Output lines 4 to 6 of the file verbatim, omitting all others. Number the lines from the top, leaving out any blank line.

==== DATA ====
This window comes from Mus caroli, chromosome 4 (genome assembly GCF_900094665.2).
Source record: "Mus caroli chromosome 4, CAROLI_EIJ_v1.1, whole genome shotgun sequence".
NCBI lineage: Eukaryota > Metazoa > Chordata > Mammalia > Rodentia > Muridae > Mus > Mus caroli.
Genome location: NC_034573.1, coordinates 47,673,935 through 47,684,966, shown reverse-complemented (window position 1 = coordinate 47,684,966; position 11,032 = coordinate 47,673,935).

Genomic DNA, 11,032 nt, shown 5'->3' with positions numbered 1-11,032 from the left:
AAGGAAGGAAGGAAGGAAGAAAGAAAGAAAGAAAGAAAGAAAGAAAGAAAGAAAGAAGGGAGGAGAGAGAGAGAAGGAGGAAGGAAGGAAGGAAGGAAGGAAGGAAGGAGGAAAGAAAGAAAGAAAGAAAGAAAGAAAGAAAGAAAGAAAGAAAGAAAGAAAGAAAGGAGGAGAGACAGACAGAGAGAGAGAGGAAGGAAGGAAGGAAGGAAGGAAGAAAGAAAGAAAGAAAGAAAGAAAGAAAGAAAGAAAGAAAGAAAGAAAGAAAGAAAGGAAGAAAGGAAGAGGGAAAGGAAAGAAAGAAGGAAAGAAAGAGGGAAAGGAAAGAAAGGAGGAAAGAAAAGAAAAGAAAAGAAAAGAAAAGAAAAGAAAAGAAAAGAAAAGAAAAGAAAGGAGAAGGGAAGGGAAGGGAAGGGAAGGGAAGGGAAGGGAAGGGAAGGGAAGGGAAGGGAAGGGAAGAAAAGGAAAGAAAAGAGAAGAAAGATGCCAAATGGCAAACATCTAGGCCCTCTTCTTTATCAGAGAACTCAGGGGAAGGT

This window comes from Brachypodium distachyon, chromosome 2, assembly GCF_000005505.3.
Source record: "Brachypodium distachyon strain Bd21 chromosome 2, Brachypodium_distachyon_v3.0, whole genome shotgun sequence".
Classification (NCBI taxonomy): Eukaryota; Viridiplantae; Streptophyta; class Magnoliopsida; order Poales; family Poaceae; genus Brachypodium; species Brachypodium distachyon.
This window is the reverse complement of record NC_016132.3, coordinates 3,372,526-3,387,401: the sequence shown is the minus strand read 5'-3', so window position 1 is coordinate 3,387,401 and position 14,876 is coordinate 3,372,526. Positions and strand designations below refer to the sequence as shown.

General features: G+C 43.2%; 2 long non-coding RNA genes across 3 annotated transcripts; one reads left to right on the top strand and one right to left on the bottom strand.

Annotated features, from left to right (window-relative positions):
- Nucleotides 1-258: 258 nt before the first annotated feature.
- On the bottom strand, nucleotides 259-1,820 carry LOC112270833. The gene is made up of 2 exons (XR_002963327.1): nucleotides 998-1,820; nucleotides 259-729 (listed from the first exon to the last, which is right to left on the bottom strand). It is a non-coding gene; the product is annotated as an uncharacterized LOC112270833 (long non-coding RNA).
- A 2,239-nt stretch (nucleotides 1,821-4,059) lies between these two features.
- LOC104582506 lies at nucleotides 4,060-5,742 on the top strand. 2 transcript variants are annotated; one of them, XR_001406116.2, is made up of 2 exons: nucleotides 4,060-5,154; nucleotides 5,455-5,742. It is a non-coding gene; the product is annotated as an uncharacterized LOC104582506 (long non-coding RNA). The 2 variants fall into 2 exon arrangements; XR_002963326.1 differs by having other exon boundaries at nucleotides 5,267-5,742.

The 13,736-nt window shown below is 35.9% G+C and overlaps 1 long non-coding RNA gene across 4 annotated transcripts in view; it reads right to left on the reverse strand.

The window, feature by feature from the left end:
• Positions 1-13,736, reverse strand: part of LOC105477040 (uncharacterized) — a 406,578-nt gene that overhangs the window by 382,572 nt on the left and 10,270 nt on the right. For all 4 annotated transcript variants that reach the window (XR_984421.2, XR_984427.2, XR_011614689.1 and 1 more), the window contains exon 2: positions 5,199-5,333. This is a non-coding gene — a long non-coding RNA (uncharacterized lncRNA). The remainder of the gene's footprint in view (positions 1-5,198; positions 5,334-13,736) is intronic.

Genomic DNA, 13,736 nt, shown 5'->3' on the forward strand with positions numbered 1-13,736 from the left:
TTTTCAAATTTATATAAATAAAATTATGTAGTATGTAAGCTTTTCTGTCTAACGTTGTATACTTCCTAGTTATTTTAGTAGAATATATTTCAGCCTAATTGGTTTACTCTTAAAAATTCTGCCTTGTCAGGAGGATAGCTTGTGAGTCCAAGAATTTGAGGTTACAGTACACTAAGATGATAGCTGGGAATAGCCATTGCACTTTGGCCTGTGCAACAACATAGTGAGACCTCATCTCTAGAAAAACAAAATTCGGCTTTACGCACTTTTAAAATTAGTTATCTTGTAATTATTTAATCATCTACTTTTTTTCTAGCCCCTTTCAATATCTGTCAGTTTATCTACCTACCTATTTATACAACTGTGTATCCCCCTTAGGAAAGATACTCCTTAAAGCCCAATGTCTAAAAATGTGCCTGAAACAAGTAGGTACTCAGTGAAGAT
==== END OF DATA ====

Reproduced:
Genome location: NC_034573.1, coordinates 47,673,935 through 47,684,966, shown reverse-complemented (window position 1 = coordinate 47,684,966; position 11,032 = coordinate 47,673,935).

Genomic DNA, 11,032 nt, shown 5'->3' with positions numbered 1-11,032 from the left:
AAGGAAGGAAGGAAGGAAGAAAGAAAGAAAGAAAGAAAGAAAGAAAGAAAGAAAGAAGGGAGGAGAGAGAGAGAAGGAGGAAGGAAGGAAGGAAGGAAGGAAGGAAGGAGGAAAGAAAGAAAGAAAGAAAGAAAGAAAGAAAGAAAGAAAGAAAGAAAGAAAGAAAGGAGGAGAGACAGACAGAGAGAGAGAGGAAGGAAGGAAGGAAGGAAGGAAGAAAGAAAGAAAGAAAGAAAGAAAGAAAGAAAGAAAGAAAGAAAGAAAGAAAGAAAGGAAGAAAGGAAGAGGGAAAGGAAAGAAAGAAGGAAAGAAAGAGGGAAAGGAAAGAAAGGAGGAAAGAAAAGAAAAGAAAAGAAAAGAAAAGAAAAGAAAAGAAAAGAAAAGAAAAGAAAGGAGAAGGGAAGGGAAGGGAAGGGAAGGGAAGGGAAGGGAAGGGAAGGGAAGGGAAGGGAAGGGAAGAAAAGGAAAGAAAAGAGAAGAAAGATGCCAAATGGCAAACATCTAGGCCCTCTTCTTTATCAGAGAACTCAGGGGAAGGT